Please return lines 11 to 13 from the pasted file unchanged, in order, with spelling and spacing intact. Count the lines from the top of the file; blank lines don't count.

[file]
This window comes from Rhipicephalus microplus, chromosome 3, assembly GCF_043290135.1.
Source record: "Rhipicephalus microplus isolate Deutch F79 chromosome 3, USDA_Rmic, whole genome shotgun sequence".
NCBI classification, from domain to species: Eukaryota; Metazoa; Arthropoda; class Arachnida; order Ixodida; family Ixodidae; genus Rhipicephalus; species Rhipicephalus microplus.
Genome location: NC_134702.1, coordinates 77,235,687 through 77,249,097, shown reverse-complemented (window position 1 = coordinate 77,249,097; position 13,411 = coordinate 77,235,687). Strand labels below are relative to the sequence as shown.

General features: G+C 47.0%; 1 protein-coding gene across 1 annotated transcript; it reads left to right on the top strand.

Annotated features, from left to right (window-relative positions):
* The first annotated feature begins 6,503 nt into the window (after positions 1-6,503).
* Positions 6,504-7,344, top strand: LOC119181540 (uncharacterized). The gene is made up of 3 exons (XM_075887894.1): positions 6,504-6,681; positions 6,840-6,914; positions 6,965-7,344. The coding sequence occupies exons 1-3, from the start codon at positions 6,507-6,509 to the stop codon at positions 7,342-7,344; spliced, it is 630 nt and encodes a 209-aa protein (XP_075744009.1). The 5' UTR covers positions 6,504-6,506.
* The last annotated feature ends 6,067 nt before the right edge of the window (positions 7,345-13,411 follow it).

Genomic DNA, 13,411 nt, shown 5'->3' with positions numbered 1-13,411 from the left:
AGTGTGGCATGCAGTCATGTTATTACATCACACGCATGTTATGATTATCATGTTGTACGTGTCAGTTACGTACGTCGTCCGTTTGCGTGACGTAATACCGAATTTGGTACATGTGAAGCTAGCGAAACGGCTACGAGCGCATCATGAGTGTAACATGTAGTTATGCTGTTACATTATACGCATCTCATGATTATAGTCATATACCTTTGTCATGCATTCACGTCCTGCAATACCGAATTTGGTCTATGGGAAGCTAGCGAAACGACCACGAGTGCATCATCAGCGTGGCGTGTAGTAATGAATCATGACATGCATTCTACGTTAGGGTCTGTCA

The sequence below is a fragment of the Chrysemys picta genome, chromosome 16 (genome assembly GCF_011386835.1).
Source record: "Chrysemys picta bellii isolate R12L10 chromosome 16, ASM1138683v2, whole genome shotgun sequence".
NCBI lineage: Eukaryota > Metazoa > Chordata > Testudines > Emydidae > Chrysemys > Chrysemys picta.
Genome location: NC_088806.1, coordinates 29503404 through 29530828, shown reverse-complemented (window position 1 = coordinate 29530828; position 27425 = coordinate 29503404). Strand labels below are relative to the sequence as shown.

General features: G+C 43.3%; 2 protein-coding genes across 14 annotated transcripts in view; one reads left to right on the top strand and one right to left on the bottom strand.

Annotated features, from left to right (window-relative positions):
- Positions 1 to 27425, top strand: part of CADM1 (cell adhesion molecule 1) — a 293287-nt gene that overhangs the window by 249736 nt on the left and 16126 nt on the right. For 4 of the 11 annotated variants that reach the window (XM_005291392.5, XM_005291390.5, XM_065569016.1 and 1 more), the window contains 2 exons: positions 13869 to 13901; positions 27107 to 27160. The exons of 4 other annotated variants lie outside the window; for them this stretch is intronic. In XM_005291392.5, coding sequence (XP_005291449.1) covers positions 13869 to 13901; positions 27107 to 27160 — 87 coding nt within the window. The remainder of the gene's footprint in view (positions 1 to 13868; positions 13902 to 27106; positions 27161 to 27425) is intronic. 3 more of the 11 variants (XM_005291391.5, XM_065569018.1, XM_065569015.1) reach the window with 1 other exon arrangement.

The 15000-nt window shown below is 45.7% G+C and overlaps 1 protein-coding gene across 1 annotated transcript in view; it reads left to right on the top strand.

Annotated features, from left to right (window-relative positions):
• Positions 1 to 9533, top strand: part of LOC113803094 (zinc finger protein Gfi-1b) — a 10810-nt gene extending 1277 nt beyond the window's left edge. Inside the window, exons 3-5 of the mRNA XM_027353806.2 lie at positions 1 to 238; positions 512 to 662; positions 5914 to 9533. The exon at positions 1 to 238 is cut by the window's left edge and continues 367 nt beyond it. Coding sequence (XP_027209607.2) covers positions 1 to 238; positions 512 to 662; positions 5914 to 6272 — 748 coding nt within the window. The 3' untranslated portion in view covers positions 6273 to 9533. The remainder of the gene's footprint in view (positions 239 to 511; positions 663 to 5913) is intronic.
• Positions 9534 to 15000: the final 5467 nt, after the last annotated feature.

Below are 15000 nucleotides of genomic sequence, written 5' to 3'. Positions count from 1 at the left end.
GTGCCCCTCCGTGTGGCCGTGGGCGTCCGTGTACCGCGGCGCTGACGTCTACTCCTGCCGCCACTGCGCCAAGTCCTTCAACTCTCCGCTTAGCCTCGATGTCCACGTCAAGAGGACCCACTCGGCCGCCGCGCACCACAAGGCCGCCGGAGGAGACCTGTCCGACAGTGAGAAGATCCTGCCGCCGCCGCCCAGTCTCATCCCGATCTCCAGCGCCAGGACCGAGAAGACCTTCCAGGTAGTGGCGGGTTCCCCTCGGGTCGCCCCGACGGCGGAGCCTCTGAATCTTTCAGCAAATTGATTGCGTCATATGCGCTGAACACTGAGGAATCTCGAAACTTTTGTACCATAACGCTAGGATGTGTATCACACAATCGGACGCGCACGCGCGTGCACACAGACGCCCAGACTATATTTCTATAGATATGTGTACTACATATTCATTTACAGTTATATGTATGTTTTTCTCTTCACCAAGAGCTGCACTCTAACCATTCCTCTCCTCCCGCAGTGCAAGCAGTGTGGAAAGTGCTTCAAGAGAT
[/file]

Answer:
AGTGTGGCATGCAGTCATGTTATTACATCACACGCATGTTATGATTATCATGTTGTACGTGTCAGTTACGTACGTCGTCCGTTTGCGTGACGTAATACCGAATTTGGTACATGTGAAGCTAGCGAAACGGCTACGAGCGCATCATGAGTGTAACATGTAGTTATGCTGTTACATTATACGCATCTCATGATTATAGTCATATACCTTTGTCATGCATTCACGTCCTGCAATACCGAATTTGGTCTATGGGAAGCTAGCGAAACGACCACGAGTGCATCATCAGCGTGGCGTGTAGTAATGAATCATGACATGCATTCTACGTTAGGGTCTGTCA

The sequence below is a fragment of the Chrysemys picta genome, chromosome 16 (genome assembly GCF_011386835.1).
Source record: "Chrysemys picta bellii isolate R12L10 chromosome 16, ASM1138683v2, whole genome shotgun sequence".